Citroën DS4 hatchback (2011-2018)
“The DS 4 is stylish and well equipped, but it’s expensive and the rear seats are small.”
- High-quality interior
- Premium, sporty looks
- Generous standard equipment
- Rear side windows don’t open
- Cramped interior – especially in rear
- Dull drive doesn’t match sporty styling
The DS 4 – previously known as the Citroen DS4 – is a small premium hatchback based on the Citroen C4. Although its humble roots are visible both inside and out, the DS offers a higher-quality, more luxurious package than its cheaper relative.
The DS 4’s mission is to compete with premium hatchbacks including the BMW 1 Series, the Mercedes A-Class and Audi A3. It’s around £4,000 more expensive than the C4 it’s based on, a premium explained partly by the fact that it has raised suspension – to the extent that it looks a little like an SUV. If you want to sit higher still, there’s the DS 4 Crossback (reviewed separately), which also looks chunkier.
Since this car is meant to compete with premium models and costs more than the C4, you’d expect it to be well equipped. Fortunately, it is. Elegance trim includes ambient lighting, a panoramic windscreen, 17-inch alloy wheels and rear parking sensors. The next trim, Performance Line, costs £1,500 more and brings larger alloys and sporty styling features. Top-of the range Prestige costs a further £500, but brings useful items including a colour reversing camera and xenon headlights.
Power is provided by a choice of petrol and diesel engines. The 128bhp 1.2-litre petrol offers a good balance of performance and economy. The 118bhp 1.6-litre diesel is slightly slower, but a lot more economical (74.3mpg compared with 57.6mpg). If you want more performance there’s a 176bhp 2.0-litre diesel automatic that can do 0-62mph in 8.6 seconds and will return 64.2mpg. It’s slightly faster even than the 163bhp 1.6-litre petrol.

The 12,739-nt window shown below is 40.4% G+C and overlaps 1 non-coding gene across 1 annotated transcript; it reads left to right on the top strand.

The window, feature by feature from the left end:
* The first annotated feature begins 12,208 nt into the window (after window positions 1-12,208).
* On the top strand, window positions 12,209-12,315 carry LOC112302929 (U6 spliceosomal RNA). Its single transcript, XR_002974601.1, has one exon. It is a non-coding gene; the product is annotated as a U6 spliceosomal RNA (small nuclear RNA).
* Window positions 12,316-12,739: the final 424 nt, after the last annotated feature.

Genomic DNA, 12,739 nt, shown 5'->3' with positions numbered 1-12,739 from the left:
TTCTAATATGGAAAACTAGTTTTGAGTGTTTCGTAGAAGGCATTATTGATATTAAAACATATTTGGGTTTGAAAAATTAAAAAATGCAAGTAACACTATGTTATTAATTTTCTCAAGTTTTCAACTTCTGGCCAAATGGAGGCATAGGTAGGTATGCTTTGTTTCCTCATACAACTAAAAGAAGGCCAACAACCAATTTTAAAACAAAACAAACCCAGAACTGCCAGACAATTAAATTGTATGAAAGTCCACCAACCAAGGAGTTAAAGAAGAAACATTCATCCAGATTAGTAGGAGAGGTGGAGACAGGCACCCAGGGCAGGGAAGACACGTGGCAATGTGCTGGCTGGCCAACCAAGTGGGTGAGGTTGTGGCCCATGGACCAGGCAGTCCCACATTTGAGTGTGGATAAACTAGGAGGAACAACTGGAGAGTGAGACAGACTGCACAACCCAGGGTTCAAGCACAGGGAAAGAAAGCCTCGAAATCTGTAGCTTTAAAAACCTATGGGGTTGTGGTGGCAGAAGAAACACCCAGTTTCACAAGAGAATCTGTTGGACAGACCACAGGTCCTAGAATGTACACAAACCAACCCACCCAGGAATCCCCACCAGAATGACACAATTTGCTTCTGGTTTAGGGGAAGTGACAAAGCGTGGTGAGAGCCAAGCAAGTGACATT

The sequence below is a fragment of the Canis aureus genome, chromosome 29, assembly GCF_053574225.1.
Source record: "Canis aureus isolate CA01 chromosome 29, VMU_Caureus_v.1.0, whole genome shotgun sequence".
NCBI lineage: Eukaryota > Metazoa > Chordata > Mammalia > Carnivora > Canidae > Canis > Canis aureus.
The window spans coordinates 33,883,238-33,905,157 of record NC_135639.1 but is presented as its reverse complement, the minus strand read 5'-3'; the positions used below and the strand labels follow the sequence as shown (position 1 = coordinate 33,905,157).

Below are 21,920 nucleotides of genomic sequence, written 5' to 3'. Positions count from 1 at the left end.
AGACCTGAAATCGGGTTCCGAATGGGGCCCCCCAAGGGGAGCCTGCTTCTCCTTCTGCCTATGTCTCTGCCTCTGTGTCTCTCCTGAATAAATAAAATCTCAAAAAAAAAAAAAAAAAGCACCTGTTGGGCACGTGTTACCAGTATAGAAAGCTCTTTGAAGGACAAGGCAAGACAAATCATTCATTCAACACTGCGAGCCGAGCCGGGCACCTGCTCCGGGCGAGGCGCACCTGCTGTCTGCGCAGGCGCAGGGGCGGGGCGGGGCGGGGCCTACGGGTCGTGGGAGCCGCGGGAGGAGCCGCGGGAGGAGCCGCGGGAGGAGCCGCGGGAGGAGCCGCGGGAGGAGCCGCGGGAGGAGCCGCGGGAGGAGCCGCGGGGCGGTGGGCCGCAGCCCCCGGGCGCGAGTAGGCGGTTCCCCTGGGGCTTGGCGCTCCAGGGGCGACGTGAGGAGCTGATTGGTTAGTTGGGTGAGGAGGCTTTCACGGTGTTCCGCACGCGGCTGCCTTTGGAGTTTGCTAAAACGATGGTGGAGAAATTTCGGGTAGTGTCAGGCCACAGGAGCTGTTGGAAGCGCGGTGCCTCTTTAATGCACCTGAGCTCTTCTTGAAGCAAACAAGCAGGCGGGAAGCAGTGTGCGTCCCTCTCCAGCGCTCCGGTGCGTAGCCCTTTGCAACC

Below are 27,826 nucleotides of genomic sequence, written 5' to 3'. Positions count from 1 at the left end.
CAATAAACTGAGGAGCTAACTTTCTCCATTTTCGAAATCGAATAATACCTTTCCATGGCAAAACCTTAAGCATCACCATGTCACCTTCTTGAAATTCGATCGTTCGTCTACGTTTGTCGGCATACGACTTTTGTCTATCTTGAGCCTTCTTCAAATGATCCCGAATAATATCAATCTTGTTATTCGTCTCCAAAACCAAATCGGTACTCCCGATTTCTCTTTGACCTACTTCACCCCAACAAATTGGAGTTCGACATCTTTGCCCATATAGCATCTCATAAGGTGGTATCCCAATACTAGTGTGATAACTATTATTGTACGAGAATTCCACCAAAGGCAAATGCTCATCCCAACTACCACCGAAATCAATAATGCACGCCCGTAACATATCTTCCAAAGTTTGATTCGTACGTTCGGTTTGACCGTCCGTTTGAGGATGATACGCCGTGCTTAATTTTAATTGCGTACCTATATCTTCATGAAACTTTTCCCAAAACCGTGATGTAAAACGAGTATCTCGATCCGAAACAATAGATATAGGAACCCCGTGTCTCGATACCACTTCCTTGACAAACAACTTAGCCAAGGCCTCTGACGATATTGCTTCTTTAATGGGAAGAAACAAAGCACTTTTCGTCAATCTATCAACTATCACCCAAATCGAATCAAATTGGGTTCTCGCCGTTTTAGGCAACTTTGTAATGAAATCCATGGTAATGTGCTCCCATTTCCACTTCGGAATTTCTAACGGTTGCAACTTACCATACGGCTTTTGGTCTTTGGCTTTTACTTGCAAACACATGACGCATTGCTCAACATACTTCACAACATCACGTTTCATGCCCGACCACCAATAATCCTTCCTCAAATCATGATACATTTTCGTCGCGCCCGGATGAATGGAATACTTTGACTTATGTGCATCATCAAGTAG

The 1.2-litre is our pick of the petrols, especially since the more powerful one isn't that much faster but is more expensive and thirstier. Of the diesels, the 176bhp 2.0-litre is our pick for its extra performance but still reasonable economy.
The DS 4’s driving experience is a bit of a mixed bag. It corners reasonably well and develops little body lean but the steering – while accurate – doesn’t provide much ‘feel’ or instil much confidence. Being a raised hatchback might make you think the DS 4 will offer the comfort of a Renault Kadjar or perhaps, conversely, the driver involvement of a Ford Focus; in truth, it sits somewhere between these two cars, prioritising neither outright comfort nor driver thrills.
One thing you don’t get with the DS 4 is rear windows that open – or at least open properly. In order to achieve the sloping roofline and coupe-inspired looks, the DS 4’s designers found it necessary to fit ‘pop out’ rear windows that might be familiar to readers who remember hatchbacks from the late 1980s and 90s. Still, the front of the DS 4 is quite a nice place to sit, thanks in part to the panoramic windscreen.
The DS 4 didn’t feature in our 2016 Driver Power customer satisfaction survey, but the mechanically similar Citroen C4 fared poorly, coming 139th out of 150 cars. Still, a five star safety rating from Euro NCAP means the DS 4 is undoubtedly a safe car.